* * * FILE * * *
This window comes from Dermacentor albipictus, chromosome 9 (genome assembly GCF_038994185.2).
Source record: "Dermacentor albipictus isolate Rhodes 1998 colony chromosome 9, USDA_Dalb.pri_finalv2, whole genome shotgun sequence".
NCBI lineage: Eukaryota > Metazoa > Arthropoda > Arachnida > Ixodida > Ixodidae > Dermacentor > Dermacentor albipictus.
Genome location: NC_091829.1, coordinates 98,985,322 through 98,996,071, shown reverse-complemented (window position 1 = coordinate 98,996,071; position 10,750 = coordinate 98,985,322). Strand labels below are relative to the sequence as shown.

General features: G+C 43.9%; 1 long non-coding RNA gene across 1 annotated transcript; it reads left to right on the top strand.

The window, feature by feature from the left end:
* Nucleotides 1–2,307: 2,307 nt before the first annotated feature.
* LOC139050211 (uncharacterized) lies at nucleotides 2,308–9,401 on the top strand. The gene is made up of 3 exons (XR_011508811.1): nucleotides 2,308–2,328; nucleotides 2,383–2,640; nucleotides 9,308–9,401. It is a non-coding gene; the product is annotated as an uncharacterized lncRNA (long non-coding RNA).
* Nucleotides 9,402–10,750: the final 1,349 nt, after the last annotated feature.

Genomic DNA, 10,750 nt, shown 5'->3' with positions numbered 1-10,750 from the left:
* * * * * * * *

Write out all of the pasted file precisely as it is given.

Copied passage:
This window comes from Dermacentor albipictus, chromosome 9 (genome assembly GCF_038994185.2).
Source record: "Dermacentor albipictus isolate Rhodes 1998 colony chromosome 9, USDA_Dalb.pri_finalv2, whole genome shotgun sequence".
NCBI lineage: Eukaryota > Metazoa > Arthropoda > Arachnida > Ixodida > Ixodidae > Dermacentor > Dermacentor albipictus.
Genome location: NC_091829.1, coordinates 98,985,322 through 98,996,071, shown reverse-complemented (window position 1 = coordinate 98,996,071; position 10,750 = coordinate 98,985,322). Strand labels below are relative to the sequence as shown.

General features: G+C 43.9%; 1 long non-coding RNA gene across 1 annotated transcript; it reads left to right on the top strand.

The window, feature by feature from the left end:
* Nucleotides 1–2,307: 2,307 nt before the first annotated feature.
* LOC139050211 (uncharacterized) lies at nucleotides 2,308–9,401 on the top strand. The gene is made up of 3 exons (XR_011508811.1): nucleotides 2,308–2,328; nucleotides 2,383–2,640; nucleotides 9,308–9,401. It is a non-coding gene; the product is annotated as an uncharacterized lncRNA (long non-coding RNA).
* Nucleotides 9,402–10,750: the final 1,349 nt, after the last annotated feature.

Genomic DNA, 10,750 nt, shown 5'->3' with positions numbered 1-10,750 from the left: